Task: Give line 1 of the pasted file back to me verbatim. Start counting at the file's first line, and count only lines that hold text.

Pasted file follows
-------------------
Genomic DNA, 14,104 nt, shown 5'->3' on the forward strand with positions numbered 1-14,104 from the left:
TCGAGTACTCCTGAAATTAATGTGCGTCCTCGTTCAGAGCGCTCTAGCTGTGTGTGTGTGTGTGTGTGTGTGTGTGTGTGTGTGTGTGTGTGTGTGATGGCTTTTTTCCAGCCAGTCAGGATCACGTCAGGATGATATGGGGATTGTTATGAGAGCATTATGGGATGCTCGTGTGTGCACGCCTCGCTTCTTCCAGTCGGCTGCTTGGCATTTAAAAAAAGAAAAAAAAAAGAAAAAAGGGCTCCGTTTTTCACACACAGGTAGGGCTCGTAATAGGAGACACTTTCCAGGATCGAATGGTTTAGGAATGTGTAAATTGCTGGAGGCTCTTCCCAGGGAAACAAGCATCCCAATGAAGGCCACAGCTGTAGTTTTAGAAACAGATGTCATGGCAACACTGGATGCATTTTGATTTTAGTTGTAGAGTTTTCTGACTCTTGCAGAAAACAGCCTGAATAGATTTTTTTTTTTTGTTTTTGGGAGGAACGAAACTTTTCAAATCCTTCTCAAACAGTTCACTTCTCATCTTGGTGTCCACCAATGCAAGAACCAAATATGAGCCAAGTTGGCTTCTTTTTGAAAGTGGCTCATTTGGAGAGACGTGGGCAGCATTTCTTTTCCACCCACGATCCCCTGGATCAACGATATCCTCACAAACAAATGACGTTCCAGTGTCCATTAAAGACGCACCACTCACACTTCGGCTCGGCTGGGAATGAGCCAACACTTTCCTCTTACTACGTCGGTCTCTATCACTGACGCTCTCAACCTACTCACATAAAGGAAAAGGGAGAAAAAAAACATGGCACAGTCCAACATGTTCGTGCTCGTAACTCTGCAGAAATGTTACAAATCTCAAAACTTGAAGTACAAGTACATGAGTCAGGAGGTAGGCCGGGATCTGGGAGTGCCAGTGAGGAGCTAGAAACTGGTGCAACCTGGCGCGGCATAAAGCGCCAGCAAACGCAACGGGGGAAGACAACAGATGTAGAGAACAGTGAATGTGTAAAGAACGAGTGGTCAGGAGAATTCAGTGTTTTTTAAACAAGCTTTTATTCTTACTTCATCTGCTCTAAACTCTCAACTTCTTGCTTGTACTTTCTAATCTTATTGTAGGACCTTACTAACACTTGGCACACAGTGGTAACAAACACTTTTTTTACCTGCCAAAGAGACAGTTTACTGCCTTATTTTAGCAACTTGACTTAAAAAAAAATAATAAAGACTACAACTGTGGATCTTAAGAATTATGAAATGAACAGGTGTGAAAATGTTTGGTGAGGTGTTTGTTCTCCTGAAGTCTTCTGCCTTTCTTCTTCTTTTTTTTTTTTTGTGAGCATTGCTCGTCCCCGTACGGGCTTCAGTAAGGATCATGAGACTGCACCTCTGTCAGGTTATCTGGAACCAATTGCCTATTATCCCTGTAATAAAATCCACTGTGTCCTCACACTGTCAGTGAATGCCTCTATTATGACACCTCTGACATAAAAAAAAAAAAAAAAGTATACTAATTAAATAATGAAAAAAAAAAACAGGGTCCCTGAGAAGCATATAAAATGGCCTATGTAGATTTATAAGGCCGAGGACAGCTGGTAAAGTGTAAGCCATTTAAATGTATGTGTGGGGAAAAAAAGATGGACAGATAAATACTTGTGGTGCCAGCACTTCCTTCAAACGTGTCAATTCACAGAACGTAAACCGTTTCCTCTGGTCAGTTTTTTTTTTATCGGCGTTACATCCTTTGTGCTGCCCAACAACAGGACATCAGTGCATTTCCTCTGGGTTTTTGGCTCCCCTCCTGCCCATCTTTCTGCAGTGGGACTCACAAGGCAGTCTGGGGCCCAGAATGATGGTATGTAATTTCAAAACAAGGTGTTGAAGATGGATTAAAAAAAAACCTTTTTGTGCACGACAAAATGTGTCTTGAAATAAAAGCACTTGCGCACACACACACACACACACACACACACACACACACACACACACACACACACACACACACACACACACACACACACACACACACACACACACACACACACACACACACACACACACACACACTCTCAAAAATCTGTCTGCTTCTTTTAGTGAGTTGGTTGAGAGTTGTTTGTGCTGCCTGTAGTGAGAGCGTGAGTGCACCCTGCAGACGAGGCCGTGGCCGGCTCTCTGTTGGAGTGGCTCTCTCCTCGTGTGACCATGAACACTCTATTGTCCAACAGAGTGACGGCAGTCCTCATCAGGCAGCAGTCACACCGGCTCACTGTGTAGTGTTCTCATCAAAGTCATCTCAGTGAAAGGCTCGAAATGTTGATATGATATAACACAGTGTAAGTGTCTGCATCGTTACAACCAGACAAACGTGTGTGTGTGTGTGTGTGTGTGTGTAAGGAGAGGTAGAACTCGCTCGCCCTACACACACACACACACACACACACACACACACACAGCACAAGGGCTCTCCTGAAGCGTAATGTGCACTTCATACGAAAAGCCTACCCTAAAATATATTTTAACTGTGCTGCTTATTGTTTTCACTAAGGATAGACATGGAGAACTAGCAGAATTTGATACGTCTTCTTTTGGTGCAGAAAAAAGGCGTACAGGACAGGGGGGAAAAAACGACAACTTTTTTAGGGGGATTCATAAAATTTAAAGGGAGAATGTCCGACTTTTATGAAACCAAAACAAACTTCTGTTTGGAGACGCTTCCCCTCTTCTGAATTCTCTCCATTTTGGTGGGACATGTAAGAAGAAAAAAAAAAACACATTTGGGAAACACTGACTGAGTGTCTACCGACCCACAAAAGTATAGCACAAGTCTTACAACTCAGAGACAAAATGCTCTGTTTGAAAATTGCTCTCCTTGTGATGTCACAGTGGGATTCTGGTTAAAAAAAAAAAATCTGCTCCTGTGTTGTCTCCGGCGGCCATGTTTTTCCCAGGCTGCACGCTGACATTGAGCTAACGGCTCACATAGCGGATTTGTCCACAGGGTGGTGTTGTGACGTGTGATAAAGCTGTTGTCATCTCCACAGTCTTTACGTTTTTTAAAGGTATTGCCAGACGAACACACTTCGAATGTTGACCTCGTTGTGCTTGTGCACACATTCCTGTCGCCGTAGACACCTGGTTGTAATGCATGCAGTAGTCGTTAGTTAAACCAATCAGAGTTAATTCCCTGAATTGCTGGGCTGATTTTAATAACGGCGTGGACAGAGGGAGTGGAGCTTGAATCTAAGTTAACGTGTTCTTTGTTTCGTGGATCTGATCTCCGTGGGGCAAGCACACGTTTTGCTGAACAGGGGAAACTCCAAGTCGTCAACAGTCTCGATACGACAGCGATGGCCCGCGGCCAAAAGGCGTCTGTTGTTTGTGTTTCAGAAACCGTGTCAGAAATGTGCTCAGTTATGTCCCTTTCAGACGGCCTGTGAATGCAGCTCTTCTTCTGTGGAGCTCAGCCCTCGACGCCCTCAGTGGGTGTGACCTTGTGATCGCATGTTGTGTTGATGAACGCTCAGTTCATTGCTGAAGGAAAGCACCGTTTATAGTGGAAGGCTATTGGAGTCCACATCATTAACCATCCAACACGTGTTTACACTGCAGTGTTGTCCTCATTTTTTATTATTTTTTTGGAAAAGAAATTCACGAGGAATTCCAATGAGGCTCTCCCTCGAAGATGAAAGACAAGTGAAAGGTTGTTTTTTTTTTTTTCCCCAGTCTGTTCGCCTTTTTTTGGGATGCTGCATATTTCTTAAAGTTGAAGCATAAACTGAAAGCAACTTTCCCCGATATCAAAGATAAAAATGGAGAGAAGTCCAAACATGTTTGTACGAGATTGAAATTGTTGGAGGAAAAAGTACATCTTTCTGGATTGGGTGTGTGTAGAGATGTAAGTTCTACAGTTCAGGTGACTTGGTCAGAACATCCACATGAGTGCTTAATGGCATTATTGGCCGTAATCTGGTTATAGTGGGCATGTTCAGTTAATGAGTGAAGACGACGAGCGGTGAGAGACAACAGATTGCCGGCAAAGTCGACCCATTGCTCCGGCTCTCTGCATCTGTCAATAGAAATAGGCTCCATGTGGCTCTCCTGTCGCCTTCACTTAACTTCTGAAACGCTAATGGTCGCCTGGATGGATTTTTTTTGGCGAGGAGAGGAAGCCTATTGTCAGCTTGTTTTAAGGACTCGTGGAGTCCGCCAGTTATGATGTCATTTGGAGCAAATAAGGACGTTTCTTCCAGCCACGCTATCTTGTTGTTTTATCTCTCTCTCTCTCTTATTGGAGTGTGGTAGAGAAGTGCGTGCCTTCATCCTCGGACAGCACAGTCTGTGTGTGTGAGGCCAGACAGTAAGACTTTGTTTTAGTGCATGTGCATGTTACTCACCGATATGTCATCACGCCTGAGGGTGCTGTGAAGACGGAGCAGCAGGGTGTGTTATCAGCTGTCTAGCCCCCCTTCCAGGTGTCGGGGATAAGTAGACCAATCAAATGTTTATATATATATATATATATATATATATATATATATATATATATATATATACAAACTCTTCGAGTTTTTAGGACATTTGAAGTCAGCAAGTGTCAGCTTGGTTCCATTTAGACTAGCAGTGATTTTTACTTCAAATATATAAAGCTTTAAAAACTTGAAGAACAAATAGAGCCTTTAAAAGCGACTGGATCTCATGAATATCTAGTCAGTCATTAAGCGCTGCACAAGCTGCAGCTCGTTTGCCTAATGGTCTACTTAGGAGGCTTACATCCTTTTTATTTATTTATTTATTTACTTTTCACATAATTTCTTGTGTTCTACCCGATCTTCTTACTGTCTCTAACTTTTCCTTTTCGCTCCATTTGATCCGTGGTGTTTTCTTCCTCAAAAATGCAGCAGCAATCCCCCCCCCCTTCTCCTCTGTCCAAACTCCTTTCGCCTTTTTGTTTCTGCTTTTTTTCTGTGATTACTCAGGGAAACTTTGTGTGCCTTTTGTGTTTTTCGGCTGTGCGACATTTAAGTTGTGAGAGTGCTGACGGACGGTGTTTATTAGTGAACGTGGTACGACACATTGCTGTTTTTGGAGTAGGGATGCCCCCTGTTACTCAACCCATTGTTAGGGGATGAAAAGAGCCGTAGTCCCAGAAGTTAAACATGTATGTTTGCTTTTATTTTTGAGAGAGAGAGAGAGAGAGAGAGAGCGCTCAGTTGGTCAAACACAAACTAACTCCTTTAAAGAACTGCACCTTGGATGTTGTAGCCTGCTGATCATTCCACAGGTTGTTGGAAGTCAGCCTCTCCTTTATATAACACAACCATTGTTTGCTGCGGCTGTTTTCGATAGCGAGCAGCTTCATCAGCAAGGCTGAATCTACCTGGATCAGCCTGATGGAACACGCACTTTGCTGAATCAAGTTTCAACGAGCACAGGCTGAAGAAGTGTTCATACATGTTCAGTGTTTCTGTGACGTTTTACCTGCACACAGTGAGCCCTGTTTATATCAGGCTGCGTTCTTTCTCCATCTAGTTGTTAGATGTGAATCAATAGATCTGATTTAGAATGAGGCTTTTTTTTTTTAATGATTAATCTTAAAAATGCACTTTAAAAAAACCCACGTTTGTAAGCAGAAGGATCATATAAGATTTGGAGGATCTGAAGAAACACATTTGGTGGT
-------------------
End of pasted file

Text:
Genomic DNA, 14,104 nt, shown 5'->3' on the forward strand with positions numbered 1-14,104 from the left: